KCBD is honoring World War II veteran Phil Crenshaw as this week's "Hometown Hero". In 1943, Phil enlisted in the Army. He was 21 years old, and he was sent to Okinawa, Japan that same year.
Phil took us on a trip down memory lane, opening up a tattered and faded photo album his mother made him 70 years ago. He flipped through the fragile pages to the end of the worn album where his World War II story begins.
He pointed out a black and white photo dated August 19, 1945.
"The man standing up is the Chaplain, and here are some of the Japanese prisoners of war. On the right hand side is where I am playing the little pump organ that unfolded," Phil said.
Originally sent overseas in the Army signal corps, Phil was transferred and became Chaplain Wuemberger's assistant.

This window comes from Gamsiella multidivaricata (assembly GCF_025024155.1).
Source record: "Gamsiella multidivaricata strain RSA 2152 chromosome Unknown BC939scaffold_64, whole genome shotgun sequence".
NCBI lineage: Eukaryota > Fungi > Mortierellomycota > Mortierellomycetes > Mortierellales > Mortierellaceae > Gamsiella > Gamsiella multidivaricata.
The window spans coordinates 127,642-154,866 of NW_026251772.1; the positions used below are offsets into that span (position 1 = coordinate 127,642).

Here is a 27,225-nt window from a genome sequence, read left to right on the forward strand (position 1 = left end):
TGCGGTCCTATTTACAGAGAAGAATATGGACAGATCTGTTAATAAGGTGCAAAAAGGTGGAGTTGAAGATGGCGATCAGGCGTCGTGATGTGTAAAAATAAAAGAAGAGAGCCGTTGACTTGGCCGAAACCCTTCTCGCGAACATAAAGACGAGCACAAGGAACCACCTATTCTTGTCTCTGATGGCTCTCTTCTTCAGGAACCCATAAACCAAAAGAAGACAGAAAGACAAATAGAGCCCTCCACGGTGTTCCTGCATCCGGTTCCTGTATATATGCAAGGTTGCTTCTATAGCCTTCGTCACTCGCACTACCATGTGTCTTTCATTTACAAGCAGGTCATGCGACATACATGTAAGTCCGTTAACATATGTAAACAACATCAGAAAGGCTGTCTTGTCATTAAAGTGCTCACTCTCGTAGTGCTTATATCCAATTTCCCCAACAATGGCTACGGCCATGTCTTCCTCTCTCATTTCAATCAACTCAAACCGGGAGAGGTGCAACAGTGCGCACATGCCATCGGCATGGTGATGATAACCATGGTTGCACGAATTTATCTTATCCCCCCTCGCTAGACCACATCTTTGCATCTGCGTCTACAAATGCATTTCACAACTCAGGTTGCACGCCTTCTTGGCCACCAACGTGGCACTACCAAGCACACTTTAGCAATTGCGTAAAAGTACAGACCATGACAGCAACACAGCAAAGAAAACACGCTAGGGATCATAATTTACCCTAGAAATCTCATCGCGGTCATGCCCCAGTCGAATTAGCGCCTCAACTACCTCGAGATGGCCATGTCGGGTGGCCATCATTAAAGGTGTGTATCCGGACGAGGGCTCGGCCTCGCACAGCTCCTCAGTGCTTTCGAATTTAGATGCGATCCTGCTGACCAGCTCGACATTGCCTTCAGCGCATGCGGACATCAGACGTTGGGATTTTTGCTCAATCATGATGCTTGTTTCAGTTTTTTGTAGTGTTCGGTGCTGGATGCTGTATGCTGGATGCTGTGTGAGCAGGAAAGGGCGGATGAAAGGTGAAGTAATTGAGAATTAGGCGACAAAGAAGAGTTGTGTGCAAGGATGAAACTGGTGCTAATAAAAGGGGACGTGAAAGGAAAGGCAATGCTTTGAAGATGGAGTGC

"He was so down to earth and friendly. Everyone all over that island wanted to come see this chaplain, my chaplain," he said. "He was very energetic and had as many as eight services on Sunday - ministering to the troops in the Army, Navy, Marines - and even the POWs."
Phil and his chaplain helped restore faith and morale to the soldiers during the trying times of battle. Missing home and their loved ones, Phil helped fill the void and loneliness the soldiers were struggling with.
He brought comfort to the WWII heroes who lie broken and battered in the hospital tents, many on their last breath.
"We visited with the field hospitals where the wounded were in critical condition. This was a time when there were a lot of casualties and suffering. The chaplain was in constant calling everywhere," Phil said.
There's no telling how many lives Phil touched as he helped these soldiers find the strength to go on. His service ended in 1946, but Phil continues to remind his friends and family of those men he met – men who made the ultimate sacrifice for our country.
Each year Phil sends out a "Memorial Day Salute", telling those he cares about of the men who made our land the home of the free.
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